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The Zenvo TSR-S Has Bonkers Active Aero!

We first laid eyes on the Zenvo TSR-S last year at the Geneva Motorshow in March, but didn’t spend too long admiring its aggressive lines or aero trickery because, guess what, everything at the show had aggressive lines and aero trickery. Four figure horsepower (1,177bhp in this case) isn’t hard to come by at a show littered with million pound cars, but there was something about it that definitely stood out: its wing.

Zenvo claim that their wing increases centripetal downforce by curving away from the horizontal plane when it corners, and therefore decreases the chance of it snapping into oversteer. But don’t take my word for it, here are some words from the makers:

“The name ‘Centripetal’ refers to the centripetal force also known as ‘centre seeking’ force. When in an absolutely horizontal position, a conventional rear wing generates a downforce perpendicular to the horizontal position of the wing: absolute vertical.

“When the centripetal wing tilts away from the absolute horizontal, the downforce stays perpendicular to the plane of the wing thereby generating a centripetal force. This centripetal force reduces the tendency of the rear end to break away – a trait that is inherent for a mid-engine car.”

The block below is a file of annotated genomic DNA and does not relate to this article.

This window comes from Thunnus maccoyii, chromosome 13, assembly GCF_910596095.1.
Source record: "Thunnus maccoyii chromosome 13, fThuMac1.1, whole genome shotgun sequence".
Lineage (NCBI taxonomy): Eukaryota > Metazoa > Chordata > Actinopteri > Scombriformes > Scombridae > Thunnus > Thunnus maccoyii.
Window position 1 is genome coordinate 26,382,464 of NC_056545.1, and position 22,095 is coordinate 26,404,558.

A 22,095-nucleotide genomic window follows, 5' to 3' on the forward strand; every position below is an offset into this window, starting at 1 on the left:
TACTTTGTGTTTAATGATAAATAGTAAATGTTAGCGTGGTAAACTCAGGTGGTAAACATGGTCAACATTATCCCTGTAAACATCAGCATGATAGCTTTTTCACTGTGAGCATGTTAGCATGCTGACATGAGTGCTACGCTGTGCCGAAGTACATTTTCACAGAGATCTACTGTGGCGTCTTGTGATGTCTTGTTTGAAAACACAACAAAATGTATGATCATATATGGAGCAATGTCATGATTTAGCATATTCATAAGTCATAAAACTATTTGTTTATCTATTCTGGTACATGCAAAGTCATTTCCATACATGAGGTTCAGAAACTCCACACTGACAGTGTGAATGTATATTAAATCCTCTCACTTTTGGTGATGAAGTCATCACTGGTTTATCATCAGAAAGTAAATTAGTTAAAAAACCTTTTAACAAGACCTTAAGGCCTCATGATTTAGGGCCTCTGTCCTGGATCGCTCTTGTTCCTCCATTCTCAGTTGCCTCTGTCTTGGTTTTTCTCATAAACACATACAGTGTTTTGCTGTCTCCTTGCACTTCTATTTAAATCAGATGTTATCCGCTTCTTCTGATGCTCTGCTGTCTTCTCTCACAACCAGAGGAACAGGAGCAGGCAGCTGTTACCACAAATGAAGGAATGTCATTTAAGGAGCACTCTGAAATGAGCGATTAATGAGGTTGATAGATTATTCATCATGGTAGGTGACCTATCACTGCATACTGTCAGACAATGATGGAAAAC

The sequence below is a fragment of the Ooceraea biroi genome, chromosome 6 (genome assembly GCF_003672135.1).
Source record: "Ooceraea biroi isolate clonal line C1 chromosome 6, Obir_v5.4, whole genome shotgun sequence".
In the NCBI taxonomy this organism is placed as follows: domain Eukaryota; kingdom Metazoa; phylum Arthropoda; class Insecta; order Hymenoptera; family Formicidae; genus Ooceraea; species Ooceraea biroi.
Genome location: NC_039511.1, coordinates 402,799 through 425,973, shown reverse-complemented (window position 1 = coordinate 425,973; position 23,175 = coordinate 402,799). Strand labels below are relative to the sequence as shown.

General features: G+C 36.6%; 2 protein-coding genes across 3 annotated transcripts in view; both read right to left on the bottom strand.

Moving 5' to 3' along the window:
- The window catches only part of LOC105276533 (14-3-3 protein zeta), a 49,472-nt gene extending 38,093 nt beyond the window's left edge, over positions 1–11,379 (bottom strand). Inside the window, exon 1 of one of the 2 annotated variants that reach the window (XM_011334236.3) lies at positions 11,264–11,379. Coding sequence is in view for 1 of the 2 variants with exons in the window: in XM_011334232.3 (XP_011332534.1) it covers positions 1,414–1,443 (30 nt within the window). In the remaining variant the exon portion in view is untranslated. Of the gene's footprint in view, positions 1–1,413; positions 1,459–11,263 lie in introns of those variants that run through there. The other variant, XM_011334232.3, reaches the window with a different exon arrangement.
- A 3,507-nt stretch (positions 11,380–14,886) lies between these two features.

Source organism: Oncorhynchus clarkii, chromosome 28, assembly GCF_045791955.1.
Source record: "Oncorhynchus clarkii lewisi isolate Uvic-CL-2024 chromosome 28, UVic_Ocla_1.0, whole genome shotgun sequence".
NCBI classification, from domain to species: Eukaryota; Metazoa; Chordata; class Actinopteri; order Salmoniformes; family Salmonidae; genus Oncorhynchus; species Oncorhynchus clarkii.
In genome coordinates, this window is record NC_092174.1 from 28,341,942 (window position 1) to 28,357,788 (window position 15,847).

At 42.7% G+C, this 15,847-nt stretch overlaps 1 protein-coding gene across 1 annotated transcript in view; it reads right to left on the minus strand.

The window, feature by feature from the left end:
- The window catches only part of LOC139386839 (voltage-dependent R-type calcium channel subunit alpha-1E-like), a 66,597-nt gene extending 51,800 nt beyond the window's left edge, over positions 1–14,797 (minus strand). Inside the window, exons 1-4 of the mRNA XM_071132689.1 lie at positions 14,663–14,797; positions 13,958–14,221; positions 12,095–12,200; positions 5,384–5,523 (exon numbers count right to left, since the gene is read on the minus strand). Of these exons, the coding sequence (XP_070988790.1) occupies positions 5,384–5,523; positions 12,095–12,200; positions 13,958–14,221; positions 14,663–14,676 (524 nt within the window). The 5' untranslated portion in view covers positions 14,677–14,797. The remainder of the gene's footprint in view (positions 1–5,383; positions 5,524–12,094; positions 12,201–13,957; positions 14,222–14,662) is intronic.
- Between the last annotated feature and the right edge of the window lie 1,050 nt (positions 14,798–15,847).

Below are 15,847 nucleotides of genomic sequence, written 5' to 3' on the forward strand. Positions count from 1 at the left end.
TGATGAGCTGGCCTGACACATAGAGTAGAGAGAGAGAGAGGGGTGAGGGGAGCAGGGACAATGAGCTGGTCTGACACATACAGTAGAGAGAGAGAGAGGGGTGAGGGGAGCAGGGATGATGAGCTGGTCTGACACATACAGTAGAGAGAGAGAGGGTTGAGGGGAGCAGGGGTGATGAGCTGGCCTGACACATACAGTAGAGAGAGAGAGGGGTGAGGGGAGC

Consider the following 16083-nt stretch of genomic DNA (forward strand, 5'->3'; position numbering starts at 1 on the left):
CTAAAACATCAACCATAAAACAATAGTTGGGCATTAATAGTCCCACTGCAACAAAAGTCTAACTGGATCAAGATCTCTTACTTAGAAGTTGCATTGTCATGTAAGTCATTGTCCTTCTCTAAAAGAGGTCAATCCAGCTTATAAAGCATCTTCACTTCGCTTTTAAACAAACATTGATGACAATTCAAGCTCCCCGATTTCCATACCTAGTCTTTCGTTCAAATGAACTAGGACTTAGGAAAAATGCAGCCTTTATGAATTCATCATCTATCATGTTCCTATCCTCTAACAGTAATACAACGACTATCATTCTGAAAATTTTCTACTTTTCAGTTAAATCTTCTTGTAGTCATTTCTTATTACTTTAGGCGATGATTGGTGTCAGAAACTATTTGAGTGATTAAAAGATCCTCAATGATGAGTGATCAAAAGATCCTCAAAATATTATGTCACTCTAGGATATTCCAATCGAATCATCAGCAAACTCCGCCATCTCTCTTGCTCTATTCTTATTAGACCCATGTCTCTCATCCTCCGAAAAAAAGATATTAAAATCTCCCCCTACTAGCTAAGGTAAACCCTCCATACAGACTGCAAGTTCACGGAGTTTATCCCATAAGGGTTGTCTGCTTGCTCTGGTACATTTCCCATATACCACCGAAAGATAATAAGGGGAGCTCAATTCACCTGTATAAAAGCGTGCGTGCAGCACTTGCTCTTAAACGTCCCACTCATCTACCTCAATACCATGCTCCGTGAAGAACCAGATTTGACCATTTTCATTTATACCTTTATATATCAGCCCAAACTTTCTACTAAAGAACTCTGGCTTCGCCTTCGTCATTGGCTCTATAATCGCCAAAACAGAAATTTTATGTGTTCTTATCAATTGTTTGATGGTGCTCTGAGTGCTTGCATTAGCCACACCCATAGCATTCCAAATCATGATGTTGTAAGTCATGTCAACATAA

While not as interesting or innovative, the wing can also act as an airbrake and go flat to decrease drag – more than necessary when trying to achieve its 0-60 time of just 2.8 seconds and top speed of 205mph. But when the majority of these cars ultimately won’t reach those kinds of speeds or ever make their way onto the track, do these tricked out wings just make for an ugly eyesore? I suppose that’s not for me to decide, but maybe you can in the comments below.

Alex Harrington

Alex started racing at a young age so certainly knows his way around a car and a track. He can just about put a sentence together too, which helps. He has a great interest in the latest models, but would throw all of his money at a rusty old French classic and a 300ZX. Contact: [email protected]

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One Comment

  1. Active aerodynamics sounds good but does it really matter outside track days and it’s not legal for circuit racing so another great idea but really when is it practical.

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